Bayern Munich was his next destination. And as he had done with his previous three clubs, he delivered a league title and brought through youngsters. While he found his next Rivaldo in Franck Ribery, he also managed to bring through players like David Alaba, Thomas Muller and Holger Badstuber. The first season of a strict regime proved a grand success, with a league and cup double, followed up by a Champions League final.
If there’s one thing driving the 62-year-old, it is a continuous will to prove that he is one of the greatest managerial minds in world football and he has a reputation to back that up. And even though Van Gaal favours a system with three attackers and is generally seen as a stubborn man, he has been tactically apt to change a system to get the best out of his squad if necessary.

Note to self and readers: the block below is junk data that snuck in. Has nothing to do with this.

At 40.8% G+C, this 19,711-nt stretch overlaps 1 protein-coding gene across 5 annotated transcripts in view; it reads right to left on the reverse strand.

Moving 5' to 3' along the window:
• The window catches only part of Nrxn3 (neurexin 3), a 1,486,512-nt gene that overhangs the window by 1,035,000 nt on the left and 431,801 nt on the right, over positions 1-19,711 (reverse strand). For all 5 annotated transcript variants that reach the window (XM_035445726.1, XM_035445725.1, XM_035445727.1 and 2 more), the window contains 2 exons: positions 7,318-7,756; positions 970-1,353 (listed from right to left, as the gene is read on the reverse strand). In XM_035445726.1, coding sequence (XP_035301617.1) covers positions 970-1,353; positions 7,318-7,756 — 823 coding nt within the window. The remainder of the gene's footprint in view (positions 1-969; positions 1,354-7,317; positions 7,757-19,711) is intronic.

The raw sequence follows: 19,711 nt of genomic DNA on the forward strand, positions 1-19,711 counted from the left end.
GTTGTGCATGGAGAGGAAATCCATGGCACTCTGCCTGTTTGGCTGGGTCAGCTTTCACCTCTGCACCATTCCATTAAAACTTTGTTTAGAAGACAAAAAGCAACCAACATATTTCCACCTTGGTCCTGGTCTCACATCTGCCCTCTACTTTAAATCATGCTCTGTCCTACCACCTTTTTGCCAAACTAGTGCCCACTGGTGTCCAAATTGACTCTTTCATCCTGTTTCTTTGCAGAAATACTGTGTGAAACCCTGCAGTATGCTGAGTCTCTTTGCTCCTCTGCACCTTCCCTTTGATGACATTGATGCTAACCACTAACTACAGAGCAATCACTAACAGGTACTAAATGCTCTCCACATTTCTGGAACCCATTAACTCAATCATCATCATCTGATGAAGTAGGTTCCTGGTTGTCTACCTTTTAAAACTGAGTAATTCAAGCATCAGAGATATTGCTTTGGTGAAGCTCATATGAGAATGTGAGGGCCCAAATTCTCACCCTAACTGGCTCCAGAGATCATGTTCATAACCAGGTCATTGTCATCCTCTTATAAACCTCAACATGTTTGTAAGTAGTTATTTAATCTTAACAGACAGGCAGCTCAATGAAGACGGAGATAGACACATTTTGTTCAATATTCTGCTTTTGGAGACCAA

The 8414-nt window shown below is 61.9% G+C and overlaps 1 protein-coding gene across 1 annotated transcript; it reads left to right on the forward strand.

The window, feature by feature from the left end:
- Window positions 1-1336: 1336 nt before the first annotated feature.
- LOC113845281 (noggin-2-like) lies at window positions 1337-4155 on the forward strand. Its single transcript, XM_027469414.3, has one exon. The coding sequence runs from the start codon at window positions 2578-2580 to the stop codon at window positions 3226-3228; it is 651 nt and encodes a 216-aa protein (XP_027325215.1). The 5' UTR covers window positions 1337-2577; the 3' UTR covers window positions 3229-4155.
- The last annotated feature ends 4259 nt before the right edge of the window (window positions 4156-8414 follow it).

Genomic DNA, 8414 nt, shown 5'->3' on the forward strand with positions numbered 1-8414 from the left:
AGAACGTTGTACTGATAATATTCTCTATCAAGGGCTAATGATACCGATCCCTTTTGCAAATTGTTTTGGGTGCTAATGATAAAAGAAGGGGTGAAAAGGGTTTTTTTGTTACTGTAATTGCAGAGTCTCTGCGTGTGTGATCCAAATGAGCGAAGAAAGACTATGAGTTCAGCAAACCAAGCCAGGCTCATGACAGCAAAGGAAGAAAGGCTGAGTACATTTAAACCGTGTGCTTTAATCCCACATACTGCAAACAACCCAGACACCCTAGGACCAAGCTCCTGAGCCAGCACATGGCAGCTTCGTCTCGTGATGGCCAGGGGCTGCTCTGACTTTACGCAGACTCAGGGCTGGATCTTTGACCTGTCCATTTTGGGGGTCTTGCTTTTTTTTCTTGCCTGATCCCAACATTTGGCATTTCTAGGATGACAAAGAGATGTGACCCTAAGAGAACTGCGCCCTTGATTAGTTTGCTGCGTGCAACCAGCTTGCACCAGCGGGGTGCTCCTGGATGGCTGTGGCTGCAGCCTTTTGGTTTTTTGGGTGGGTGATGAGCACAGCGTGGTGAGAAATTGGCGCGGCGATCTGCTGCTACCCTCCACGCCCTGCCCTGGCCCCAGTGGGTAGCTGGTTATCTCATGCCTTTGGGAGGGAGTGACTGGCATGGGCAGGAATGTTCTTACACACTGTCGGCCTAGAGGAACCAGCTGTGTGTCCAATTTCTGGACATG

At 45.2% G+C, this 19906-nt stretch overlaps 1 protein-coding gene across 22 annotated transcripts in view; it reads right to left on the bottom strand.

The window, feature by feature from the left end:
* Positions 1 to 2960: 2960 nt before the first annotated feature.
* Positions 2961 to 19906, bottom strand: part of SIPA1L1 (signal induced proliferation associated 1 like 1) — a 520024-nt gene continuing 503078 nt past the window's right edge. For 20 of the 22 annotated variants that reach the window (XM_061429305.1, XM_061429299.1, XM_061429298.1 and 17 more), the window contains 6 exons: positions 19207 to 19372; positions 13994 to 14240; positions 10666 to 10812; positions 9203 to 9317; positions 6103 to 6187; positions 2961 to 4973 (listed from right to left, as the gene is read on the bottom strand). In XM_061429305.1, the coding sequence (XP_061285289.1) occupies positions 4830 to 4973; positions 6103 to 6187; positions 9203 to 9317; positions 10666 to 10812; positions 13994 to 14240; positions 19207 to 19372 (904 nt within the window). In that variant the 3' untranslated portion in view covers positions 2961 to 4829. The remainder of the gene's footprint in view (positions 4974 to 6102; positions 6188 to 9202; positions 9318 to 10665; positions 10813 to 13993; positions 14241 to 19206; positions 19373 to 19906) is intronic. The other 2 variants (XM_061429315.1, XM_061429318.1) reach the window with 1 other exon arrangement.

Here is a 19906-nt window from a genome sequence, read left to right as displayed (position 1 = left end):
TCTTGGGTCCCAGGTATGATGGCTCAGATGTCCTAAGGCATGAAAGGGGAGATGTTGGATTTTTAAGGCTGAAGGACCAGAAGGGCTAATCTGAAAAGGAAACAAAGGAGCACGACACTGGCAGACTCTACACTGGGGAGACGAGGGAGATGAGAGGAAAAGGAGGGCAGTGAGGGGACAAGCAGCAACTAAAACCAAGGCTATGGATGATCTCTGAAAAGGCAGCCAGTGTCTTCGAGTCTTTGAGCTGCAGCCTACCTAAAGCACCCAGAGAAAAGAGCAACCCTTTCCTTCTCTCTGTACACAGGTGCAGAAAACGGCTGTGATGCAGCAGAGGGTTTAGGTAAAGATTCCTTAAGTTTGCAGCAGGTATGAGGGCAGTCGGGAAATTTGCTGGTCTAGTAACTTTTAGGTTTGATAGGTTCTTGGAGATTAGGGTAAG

Apart from his fall-outs with a few high-profile superstars (Rivaldo, Ribery, Toni) he has often inspired and improved his players.
Virtually the whole Ajax team was a collection of Ajax academy graduates and bargains picked up somewhere else.
At Barcelona he saw the talent of 21-year-old Puyol, Xavi and later Iniesta.
At AZ he identified the talents of Jeremain Lens and brought in the likes of Moussa Dembele, Hector Moreno and Sergio Romero. All four are likely to go the World Cup this summer.
And with Bayern, rather than using the high profile signings Van Gaal was given, he opted to bring through youth players such as Muller, Badstuber and Alaba to fit his system. Perhaps the most obvious change was turning Bastian Schweinsteiger from a winger into one of the best central midfielders in the world.